References

1. Higgins JP, Altman DG, Gøtzsche PC, Jüni P, Moher D, Oxman AD, Savovic J, Schulz KF, Weeks L, Sterne JA; Cochrane Bias Methods Group; Cochrane Statistical  Methods Group. The Cochrane Collaboration’s tool for assessing risk of bias in randomised trials. BMJ. 2011 Oct 18;343:d5928. doi: 10.1136/bmj.d5928. PubMed PMID: 22008217.

2. Jefferson T, Jones MA, Doshi P, Del Mar CB, Hama R, Thompson MJ, Onakpoya I, Heneghan CJ. Risk of bias in industry-funded oseltamivir trials: comparison of core reports versus full clinical study reports. BMJ Open. 2014 Sep 30;4(9):e005253. doi: 10.1136/bmjopen-2014-005253. PubMed PMID: 25270852.

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Medical Literature Searching Update

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Searching Update

We’ve updated our searching tips.  You can download our Searching the Medical Literature Tool, along with others freely available, at our library of Tools & Educational Materials by Delfini:

http://www.delfini.org/delfiniTools.htm

1. Quick Way To Find Drug Information On The FDA Site

If you are looking for information about a specific drug, (e.g.,  a drug recently approved by the FDA) you it may be faster to use Google to find the information you want. Type “FDA [drug name].

2.  Also see Searching With Symbols in the tool.

 

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Can Clinical Guidelines be Trusted?

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Can Clinical Guidelines be Trusted?

In a recent BMJ article, “Why we can’t trust clinical guidelines,” Jeanne Lenzer raises a number of concerns regarding clinical guidelines[1]. She begins by summarizing the conflict between 1990 guidelines recommending steroids for acute spinal injury versus 2013 cllinical recommendations against using steroids in acute spinal injury. She then asks, “Why do processes intended to prevent or reduce bias fail?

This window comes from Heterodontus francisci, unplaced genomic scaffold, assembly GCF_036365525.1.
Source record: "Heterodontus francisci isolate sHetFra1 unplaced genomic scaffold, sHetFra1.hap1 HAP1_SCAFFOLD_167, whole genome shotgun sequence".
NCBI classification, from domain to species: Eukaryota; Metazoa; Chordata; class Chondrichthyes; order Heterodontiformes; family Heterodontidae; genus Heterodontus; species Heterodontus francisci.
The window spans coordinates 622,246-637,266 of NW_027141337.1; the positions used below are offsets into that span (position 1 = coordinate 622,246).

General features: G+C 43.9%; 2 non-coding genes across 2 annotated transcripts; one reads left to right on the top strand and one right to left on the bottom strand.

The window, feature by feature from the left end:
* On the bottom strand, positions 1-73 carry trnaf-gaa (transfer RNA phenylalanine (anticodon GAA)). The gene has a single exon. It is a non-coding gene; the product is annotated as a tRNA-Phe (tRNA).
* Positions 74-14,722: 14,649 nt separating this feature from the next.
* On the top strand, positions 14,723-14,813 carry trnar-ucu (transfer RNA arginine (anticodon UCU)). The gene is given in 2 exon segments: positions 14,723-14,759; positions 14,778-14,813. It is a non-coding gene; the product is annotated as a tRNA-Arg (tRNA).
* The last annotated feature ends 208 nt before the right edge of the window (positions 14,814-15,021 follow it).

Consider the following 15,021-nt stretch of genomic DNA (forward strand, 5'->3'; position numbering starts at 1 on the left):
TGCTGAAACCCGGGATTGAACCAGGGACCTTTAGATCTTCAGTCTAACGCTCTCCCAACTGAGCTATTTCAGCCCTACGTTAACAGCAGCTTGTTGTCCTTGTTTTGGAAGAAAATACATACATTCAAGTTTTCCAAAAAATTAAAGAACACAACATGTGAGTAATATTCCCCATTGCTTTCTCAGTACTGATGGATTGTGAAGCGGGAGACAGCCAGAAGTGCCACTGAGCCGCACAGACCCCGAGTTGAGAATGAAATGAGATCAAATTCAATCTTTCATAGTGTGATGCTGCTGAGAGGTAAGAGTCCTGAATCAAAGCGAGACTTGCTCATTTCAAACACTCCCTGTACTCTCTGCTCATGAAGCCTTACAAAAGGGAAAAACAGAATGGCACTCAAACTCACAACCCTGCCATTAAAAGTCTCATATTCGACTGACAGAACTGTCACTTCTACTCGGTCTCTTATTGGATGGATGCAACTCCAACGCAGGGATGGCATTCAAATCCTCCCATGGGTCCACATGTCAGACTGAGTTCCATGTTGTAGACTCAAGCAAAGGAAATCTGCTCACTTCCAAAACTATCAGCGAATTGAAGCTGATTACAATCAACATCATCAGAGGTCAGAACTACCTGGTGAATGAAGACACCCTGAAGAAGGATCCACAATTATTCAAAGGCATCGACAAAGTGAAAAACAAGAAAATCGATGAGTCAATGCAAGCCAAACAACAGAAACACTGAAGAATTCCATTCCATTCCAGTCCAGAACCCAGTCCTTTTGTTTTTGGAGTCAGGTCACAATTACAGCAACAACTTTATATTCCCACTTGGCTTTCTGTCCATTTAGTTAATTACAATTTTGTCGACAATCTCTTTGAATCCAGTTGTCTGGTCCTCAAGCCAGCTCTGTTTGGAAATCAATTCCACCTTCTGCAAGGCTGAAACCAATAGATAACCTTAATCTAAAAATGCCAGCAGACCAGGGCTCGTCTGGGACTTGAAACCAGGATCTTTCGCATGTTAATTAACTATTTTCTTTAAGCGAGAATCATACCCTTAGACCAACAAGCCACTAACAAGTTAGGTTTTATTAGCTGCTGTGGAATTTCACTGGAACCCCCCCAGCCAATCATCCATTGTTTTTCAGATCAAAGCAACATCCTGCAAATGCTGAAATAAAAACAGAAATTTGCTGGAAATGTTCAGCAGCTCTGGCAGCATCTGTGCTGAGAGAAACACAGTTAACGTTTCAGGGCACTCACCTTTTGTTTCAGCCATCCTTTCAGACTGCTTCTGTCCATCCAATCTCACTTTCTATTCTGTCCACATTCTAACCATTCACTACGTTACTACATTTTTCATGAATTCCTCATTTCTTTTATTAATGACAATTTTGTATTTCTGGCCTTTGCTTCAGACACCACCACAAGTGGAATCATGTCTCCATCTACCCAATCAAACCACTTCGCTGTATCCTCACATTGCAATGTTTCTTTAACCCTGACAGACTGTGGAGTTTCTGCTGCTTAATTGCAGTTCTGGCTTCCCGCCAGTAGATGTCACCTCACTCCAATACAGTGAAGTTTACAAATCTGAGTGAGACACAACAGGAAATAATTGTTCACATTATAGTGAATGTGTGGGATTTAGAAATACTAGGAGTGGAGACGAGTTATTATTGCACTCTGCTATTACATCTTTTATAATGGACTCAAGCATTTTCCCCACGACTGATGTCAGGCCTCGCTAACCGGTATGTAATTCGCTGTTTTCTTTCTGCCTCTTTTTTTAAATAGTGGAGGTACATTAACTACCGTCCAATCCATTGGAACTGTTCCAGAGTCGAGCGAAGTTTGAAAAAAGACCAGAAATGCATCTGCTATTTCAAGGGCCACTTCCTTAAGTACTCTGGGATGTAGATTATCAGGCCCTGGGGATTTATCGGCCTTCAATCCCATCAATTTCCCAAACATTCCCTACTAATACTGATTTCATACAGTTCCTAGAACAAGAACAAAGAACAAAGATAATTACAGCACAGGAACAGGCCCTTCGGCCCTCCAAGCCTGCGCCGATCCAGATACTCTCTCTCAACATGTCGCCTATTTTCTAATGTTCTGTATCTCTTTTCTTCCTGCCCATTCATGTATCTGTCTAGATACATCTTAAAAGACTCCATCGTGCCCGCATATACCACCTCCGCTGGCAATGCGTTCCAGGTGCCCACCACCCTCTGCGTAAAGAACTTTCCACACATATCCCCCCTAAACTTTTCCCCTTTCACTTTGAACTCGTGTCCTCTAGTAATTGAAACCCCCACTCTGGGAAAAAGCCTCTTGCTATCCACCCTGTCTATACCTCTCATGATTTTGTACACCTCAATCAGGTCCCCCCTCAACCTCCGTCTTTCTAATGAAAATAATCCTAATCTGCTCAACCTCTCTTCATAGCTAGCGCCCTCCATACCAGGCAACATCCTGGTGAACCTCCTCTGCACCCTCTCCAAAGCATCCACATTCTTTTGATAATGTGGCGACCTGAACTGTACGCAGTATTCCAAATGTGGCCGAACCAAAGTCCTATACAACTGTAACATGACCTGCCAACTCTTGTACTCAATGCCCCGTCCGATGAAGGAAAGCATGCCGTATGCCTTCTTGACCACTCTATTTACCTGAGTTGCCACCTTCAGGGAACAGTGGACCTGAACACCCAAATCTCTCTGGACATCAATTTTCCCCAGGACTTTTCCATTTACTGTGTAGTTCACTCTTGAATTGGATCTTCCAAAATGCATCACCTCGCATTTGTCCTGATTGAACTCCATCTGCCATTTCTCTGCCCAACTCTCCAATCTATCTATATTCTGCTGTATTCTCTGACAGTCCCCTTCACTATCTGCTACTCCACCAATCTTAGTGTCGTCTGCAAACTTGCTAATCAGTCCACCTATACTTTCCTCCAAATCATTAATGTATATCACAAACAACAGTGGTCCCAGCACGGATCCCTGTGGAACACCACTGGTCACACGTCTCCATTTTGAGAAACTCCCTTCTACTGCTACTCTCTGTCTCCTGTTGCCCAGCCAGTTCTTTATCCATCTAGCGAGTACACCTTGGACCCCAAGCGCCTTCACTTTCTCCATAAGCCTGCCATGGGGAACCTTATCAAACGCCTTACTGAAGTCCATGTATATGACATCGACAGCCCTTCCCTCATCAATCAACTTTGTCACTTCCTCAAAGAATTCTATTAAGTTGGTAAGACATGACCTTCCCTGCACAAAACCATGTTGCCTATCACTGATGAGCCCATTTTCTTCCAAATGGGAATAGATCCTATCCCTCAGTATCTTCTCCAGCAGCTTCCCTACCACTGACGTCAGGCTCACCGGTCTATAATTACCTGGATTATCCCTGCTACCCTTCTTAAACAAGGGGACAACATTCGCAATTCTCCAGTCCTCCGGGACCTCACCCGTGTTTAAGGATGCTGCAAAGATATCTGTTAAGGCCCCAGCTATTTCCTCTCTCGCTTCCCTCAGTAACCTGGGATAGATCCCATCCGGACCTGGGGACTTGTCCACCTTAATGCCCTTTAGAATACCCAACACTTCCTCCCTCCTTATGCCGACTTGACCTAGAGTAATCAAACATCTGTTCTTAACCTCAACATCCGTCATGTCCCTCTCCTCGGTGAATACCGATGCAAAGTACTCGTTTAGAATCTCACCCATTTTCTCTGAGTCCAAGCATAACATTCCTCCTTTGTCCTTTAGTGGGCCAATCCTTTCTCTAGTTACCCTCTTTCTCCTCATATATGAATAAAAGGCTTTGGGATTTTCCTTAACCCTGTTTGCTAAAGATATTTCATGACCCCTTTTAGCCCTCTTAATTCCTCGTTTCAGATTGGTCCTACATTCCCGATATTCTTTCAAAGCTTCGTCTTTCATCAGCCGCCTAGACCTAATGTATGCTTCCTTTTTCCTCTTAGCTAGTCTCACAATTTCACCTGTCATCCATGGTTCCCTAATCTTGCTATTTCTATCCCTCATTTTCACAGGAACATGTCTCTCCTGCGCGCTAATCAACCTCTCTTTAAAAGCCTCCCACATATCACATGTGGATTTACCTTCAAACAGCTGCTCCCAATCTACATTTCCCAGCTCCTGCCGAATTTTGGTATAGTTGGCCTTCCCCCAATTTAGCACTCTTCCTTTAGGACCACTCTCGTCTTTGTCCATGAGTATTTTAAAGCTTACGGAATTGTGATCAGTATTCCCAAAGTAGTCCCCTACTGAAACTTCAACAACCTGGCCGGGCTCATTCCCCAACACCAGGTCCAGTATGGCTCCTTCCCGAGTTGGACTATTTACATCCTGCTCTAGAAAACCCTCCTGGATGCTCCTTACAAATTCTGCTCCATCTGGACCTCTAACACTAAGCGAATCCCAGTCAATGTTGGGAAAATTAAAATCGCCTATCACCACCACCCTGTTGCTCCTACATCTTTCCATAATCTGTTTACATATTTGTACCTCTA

Her proposed answers to this question include the following—

  • Many doctors follow guidelines, even if not convinced about the recommendations, because they fear professional censure and possible harm to their careers.
    • Supporting this, she cites a poll of over 1000 neurosurgeons which showed that—
      • Only 11% believed the treatment was safe and effective.
      • Only 6% thought it should be a standard of care.
      • Yet when asked if they would continue prescribing the treatment, 60% said that they would. Many cited a fear of malpractice if they failed to follow “a standard of care.” (Note: the standard of care changed in March 2013 when the Congress of Neurological Surgeons stated there was no high quality evidence to support the recommendation.)
  • Clinical guideline chairs and participants frequently have financial conflicts.
    • The Cochrane reviewer for the 1990 guideline she references had strong ties to industry.

Delfini Comment

  • Fear-based Decision-making by Physicians